Former Dodgers owners Frank and Jamie McCourt watch a game at Dodger Stadium… (Gary Friedman / Los Angeles…)
Jamie McCourt has no claim to half the proceeds from the sale of the Dodgers and no grounds to throw out a divorce settlement never intended to provide her with that, an attorney for Frank McCourt argued in court Wednesday.
Los Angeles Superior Court Judge Scott Gordon heard closing arguments in the matter on Wednesday, then indicated he would not rule before a related procedural hearing on June 5.
The Dodgers were sold for $2 billion last year, five months after Jamie McCourt agreed to settle the couple's divorce by relinquishing any claim to the team in exchange for $131 million. Bob Sacks, an attorney for Frank McCourt, said the deal was "consistent with her risk-averse approach" and made at a time when the Dodgers were fighting Major League Baseball in U.S. Bankruptcy Court.
"The upside was uncertain," Sacks said. "It was a risk Frank took and Jamie was isolated from.
"She now wishes she had made a different deal. The court should have no patience for these claims."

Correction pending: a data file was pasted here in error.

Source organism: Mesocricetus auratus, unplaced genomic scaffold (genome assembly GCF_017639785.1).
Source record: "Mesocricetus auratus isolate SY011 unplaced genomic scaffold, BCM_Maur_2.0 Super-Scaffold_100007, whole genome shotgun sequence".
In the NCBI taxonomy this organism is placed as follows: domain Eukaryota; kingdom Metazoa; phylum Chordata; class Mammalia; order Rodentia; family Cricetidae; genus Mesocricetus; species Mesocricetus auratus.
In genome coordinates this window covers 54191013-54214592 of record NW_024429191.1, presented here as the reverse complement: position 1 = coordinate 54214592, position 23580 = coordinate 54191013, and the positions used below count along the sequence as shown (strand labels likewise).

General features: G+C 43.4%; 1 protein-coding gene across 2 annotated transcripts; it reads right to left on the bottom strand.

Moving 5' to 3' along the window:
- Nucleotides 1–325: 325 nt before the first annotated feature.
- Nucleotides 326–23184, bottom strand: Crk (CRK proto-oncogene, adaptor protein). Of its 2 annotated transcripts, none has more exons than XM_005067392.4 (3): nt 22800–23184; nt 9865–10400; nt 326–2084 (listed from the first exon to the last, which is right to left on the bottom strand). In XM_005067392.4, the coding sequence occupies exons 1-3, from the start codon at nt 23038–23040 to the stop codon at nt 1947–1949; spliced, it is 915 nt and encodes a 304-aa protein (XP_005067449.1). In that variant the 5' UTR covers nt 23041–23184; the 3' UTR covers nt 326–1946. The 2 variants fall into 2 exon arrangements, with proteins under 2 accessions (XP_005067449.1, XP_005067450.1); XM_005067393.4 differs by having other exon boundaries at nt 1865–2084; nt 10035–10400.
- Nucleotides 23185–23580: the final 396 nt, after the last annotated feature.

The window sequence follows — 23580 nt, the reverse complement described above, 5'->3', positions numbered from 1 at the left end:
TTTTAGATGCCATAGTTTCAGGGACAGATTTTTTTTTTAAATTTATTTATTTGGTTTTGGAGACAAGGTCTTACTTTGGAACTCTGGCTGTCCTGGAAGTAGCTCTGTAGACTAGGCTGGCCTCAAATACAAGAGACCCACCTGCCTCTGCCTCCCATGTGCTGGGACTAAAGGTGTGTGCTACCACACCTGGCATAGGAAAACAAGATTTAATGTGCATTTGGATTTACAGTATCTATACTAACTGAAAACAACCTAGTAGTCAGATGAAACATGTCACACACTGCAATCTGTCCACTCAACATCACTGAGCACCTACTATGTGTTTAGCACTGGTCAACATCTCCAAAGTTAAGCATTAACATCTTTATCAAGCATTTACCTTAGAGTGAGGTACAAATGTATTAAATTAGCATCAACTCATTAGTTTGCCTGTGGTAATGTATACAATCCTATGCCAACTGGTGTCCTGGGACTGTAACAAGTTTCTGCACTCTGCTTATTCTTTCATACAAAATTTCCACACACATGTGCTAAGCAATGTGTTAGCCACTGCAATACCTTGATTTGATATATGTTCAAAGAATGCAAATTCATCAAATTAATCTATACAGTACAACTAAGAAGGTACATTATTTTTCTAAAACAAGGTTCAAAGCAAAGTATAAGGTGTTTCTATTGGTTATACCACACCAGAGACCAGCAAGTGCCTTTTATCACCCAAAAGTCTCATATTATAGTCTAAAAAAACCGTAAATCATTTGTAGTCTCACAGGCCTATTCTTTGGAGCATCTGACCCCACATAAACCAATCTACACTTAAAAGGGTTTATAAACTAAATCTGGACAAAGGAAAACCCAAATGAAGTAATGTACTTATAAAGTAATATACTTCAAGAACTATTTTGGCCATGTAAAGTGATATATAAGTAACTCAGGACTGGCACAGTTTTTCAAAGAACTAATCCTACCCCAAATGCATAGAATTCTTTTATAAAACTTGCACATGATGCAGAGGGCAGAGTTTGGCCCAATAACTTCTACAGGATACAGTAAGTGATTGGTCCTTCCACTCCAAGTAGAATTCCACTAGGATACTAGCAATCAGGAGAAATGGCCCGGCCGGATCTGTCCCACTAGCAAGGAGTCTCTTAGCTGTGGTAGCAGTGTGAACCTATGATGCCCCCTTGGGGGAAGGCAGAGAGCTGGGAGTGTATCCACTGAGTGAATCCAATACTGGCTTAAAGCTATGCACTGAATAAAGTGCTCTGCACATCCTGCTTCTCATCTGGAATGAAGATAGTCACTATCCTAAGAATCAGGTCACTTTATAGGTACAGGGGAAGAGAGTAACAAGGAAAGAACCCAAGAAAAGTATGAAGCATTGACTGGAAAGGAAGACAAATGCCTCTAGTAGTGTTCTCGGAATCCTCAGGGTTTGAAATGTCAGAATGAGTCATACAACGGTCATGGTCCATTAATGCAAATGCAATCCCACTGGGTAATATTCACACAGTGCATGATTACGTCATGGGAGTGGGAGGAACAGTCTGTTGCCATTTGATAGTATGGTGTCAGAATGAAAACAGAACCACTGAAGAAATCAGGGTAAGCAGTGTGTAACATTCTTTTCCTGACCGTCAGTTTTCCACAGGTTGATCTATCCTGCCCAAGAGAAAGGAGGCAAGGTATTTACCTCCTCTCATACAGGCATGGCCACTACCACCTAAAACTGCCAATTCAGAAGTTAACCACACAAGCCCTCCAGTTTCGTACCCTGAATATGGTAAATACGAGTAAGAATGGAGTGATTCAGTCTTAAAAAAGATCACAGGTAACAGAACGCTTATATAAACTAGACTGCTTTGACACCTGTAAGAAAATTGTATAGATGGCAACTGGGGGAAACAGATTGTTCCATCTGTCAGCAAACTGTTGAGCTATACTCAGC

Jamie McCourt testified last week that she "thought we were splitting everything 50-50."
Sacks said the settlement language included "nothing intended to suggest ... an equal division of the assets" but did include a provision that specified the McCourts had agreed on the deal "regardless of the value the assets may ultimately have."
Gordon wondered aloud why the parties had not divided tax liabilities equally if they had intended to divide the assets equally. Under the settlement, Frank McCourt provided his ex-wife with tax indemnification and a tax-free payment of $131 million.
Bert Fields, an attorney for Jamie McCourt, said Frank McCourt fraudulently misrepresented the value of the Dodgers on an August 2011 court form in which he listed the worth of the couple's assets as $294 million.
"He didn't add there was an asset out there worth five times that," Fields said.
Fields referred to the opportunity for new owners to launch a Dodgers regional sports network, or RSN, a primary factor in the record sale price.
Sacks said the value of an RSN could not have been included among the couple's assets since no RSN existed at the time. He also said that, before Jamie McCourt signed the settlement, she and her advisors had been provided with research that valued a potential RSN at $1.5 billion.
Fields said Jamie McCourt had not seen the document and might not have understood it if she had, since it contained references to projects Frank McCourt had long since abandoned.
Jamie McCourt testified that she believed her ex-husband knew what the eventual sale price might be but concealed it from her during settlement talks.
Sacks denied that claim and said that the first bid made by Guggenheim Baseball Management -- the winning bidder -- was $1.4 billion. He said that bid came in January 2012, three months after the settlement was reached.
Frank McCourt did not testify during the three-day hearing.